Cost Savings Roundtable with Canada’s Leading Supply Chain MM&D Magazine

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Scott Deutsch- Honeywell- Voice SolutionsI had the pleasure last week participating in a 90-minute roundtable discussion lead by Editor-in-Chief Emily Atkins, Materials Management & Distribution magazine ( on the subject of  cost saving. Any time for a conversation around talking how to save costs in a warehouse is a good time for me, since it is a cornerstone to the Vocollect Voice value proposition.

MM&D did an excellent job at bringing together diverse perspectives on how businesses could save with various approaches. What I found to be unique about this discussion was that we had point of views ranging from real estate (Colliers International) to automation (Dematic) to floor design (3D Storage Solutions). We also had a leading Canadian 3PL (Direct Distribution Centres, a division of Canada Cartage System) at the roundtable representing the customer view. These various areas of expertise made for an excellent roundtable engagement with lots of opinions.

Emily Atkins- MM&D Magazine Editor at a PanelWhile different in our perspectives, a common set of themes seem to resonate with the group. The core themes we discussed  were about:

  1. Business flexibility- We discussed this subject in terms of real estate and facilities, as well as having flexibility within the four walls to support a changing future driven by the growth of omni-channel and ecommerce. The group also discussed the need for shorter (and less costly) investments that had paybacks greater than 24 months. It was especially noted that the lack of modern facility inventory with 36’ clearance was also forcing businesses to think about investment options.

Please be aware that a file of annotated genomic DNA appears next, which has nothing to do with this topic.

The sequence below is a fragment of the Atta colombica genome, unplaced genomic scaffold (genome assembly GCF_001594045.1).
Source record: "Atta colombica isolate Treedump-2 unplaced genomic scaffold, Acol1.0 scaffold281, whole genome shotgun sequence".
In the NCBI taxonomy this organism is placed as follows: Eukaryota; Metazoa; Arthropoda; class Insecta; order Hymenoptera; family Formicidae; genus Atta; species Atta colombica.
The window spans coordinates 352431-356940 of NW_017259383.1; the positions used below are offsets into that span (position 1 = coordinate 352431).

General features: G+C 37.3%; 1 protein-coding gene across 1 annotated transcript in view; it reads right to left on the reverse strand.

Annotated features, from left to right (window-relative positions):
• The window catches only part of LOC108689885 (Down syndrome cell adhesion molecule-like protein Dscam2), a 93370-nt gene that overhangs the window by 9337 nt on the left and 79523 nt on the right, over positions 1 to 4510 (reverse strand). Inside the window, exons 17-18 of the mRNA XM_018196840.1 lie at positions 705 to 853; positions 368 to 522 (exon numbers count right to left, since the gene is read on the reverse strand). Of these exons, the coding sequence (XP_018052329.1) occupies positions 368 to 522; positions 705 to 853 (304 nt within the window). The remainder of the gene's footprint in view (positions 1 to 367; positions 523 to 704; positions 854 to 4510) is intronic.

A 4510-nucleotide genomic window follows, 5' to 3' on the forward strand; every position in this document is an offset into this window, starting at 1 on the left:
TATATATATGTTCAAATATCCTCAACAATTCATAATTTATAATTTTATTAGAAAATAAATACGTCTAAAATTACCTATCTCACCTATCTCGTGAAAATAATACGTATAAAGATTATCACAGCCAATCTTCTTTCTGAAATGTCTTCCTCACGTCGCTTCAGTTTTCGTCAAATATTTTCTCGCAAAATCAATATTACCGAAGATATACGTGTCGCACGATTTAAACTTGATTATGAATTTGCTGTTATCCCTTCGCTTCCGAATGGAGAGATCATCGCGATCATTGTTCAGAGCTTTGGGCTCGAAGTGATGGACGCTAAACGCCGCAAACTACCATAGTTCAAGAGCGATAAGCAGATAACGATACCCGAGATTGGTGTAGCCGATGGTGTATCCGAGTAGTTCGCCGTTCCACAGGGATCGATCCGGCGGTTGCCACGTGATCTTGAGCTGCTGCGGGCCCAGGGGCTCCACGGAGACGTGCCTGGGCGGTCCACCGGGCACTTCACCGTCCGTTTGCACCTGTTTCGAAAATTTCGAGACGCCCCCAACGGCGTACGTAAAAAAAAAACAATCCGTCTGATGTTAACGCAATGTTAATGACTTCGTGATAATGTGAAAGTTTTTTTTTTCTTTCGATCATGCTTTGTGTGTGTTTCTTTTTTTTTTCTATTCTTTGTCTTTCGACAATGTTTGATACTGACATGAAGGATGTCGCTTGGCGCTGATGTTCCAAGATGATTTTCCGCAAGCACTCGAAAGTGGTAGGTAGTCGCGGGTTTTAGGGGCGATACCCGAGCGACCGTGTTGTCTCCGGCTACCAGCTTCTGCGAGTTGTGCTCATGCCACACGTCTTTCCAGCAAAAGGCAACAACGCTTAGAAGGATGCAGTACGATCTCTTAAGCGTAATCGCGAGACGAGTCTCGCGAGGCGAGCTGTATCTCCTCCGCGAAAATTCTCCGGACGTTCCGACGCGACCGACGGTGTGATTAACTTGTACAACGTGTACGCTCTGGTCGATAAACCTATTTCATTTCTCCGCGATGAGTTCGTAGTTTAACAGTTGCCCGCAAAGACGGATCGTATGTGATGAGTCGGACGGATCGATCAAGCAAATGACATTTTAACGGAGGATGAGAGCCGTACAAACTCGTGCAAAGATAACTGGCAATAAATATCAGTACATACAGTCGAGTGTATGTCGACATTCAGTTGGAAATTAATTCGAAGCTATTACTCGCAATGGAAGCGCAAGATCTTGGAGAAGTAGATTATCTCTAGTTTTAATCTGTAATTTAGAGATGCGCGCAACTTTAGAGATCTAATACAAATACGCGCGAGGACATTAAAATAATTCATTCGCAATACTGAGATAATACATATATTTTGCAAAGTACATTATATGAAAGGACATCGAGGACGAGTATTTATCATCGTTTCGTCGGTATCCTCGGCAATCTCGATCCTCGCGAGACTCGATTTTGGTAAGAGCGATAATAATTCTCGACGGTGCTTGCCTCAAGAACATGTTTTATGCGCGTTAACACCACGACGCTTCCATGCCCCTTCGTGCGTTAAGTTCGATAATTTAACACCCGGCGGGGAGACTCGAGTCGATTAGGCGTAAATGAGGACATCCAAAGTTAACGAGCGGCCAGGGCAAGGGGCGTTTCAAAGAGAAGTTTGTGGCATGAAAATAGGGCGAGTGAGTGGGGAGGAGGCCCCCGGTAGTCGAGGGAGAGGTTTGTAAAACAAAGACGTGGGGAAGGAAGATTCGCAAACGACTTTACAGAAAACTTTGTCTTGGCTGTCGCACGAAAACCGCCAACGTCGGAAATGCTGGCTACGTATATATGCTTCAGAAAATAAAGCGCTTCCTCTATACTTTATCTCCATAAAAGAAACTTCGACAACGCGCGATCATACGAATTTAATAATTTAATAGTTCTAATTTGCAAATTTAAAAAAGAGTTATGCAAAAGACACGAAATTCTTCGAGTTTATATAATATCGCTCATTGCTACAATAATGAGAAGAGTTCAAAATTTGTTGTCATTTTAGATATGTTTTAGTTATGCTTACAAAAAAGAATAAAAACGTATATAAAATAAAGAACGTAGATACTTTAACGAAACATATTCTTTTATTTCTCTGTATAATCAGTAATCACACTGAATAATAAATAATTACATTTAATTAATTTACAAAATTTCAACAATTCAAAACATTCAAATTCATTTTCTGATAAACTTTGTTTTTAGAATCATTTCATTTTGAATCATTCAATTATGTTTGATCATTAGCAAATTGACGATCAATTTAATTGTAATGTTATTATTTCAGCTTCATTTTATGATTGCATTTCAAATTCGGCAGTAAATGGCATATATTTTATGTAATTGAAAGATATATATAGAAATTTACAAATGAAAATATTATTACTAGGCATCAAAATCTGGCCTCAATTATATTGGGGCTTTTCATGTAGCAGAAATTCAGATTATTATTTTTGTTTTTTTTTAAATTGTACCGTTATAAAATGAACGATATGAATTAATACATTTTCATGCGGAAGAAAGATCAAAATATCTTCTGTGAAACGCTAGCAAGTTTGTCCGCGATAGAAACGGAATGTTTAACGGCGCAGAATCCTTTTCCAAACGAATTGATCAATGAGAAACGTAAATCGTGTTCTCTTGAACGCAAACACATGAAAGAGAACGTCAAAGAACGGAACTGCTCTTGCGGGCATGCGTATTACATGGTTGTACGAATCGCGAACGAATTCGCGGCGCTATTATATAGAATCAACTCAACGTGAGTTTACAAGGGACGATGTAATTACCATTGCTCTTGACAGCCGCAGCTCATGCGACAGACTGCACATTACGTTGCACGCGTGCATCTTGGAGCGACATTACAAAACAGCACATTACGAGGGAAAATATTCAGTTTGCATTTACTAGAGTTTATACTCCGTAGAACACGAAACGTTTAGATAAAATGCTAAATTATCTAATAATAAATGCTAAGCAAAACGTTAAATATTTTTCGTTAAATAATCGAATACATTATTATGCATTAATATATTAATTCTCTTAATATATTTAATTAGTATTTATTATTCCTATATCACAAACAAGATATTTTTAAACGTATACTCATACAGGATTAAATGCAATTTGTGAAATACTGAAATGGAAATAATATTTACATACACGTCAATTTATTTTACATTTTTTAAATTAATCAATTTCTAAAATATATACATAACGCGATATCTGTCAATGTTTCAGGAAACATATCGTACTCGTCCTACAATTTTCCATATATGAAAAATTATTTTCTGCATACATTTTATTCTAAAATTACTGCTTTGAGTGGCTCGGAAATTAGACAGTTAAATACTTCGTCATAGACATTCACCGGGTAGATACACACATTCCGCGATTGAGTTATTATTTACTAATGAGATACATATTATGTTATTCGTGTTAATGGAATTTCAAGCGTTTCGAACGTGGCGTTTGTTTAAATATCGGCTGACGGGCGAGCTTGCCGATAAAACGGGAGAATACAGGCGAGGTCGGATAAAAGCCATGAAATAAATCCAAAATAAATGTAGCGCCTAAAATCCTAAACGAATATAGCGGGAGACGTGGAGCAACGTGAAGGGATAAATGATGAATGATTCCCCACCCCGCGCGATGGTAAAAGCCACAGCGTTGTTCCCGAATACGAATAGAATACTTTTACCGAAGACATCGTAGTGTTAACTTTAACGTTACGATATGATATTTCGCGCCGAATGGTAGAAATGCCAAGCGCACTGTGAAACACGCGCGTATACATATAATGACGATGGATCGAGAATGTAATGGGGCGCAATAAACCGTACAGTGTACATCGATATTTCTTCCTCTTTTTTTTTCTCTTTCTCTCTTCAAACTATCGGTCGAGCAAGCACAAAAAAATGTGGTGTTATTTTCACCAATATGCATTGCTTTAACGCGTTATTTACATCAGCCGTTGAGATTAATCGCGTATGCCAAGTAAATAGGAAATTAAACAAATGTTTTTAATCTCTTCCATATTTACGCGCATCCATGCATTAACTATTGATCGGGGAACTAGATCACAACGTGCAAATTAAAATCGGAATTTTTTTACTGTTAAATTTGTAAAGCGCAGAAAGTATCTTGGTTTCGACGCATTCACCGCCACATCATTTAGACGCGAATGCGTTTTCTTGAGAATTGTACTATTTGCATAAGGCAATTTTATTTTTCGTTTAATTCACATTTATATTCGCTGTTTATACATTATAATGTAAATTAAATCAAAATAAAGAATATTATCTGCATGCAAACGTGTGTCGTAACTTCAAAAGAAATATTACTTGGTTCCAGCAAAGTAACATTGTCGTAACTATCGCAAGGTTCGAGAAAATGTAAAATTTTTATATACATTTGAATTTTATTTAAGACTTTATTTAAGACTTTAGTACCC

Scalability– The warehouse of the future is driven by customer change and no one has 100% confidence in knowing what exactly the future holds. The growth in the “world of eaches” has forced businesses to think differently about how they organize their facilities. No longer could businesses view their ecommerce order fulfillment as a stepchild. So “hiding it” in the corner of the facility was no longer going to be viable option. Ecommerce is here to stay and will only grow as a percentage of overall business, for most. We discussed the need for a business to be able to scale up and down to meet changing customer needs as well being able to cost effectively support the demands of business seasonality.  You would be correct to the linkage of flexibility and scalability going hand and hand. As a group, we did agree that inflexible infrastructure investments would have fewer business opportunities.